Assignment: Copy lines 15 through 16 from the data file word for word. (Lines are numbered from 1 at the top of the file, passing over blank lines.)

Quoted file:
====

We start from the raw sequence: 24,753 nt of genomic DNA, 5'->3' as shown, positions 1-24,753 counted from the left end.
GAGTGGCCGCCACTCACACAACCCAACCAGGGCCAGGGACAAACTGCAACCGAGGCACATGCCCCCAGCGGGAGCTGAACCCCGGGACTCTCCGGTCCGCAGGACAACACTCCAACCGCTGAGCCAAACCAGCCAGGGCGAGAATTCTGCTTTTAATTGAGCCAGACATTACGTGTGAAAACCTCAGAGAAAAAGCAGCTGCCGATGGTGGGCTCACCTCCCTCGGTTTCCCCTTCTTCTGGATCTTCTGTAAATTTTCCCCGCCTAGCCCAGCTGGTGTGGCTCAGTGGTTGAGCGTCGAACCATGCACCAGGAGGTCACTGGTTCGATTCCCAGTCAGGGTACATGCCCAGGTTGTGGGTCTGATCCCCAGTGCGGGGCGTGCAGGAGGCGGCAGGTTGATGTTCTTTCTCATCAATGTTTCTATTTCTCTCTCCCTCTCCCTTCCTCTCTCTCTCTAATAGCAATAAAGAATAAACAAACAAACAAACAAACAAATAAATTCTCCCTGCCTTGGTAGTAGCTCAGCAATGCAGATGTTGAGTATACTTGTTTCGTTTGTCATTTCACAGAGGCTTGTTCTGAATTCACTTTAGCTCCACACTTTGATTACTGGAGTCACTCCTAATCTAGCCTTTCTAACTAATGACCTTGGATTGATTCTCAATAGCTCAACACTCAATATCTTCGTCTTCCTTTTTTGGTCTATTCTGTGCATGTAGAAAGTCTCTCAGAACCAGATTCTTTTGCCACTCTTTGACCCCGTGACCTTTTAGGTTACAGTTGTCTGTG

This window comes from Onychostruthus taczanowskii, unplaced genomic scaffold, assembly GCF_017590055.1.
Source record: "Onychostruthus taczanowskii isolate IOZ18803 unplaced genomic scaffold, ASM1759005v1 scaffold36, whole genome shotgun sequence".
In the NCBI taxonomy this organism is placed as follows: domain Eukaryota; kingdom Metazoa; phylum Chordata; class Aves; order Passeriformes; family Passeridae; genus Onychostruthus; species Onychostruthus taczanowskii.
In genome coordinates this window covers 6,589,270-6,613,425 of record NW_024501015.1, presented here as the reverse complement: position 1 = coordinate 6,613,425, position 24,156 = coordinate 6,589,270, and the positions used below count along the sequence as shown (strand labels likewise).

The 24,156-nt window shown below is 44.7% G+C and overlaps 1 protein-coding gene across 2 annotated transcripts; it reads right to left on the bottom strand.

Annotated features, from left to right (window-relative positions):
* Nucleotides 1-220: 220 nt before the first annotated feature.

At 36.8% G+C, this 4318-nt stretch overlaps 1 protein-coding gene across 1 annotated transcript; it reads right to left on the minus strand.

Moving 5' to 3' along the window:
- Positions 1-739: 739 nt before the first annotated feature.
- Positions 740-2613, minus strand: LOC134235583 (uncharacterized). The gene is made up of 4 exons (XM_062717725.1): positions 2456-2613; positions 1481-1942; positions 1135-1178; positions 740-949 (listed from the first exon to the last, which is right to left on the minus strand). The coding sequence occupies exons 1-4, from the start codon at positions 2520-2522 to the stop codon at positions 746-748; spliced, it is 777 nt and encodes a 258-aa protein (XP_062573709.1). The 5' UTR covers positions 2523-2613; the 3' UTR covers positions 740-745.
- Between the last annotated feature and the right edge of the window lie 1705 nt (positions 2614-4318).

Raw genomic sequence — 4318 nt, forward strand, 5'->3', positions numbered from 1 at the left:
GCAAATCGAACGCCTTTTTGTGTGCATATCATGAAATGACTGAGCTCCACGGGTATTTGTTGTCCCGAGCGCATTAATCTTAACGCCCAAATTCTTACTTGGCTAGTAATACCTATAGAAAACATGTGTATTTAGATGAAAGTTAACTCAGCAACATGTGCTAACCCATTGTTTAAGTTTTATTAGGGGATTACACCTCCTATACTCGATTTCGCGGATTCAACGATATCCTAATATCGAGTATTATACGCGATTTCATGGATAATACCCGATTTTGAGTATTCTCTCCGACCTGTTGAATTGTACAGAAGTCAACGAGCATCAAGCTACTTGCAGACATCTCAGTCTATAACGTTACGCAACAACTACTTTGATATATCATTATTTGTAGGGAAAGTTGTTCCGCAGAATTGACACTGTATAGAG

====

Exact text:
Raw genomic sequence — 4318 nt, forward strand, 5'->3', positions numbered from 1 at the left:
GCAAATCGAACGCCTTTTTGTGTGCATATCATGAAATGACTGAGCTCCACGGGTATTTGTTGTCCCGAGCGCATTAATCTTAACGCCCAAATTCTTACTTGGCTAGTAATACCTATAGAAAACATGTGTATTTAGATGAAAGTTAACTCAGCAACATGTGCTAACCCATTGTTTAAGTTTTATTAGGGGATTACACCTCCTATACTCGATTTCGCGGATTCAACGATATCCTAATATCGAGTATTATACGCGATTTCATGGATAATACCCGATTTTGAGTATTCTCTCCGACCTGTTGAATTGTACAGAAGTCAACGAGCATCAAGCTACTTGCAGACATCTCAGTCTATAACGTTACGCAACAACTACTTTGATATATCATTATTTGTAGGGAAAGTTGTTCCGCAGAATTGACACTGTATAGAG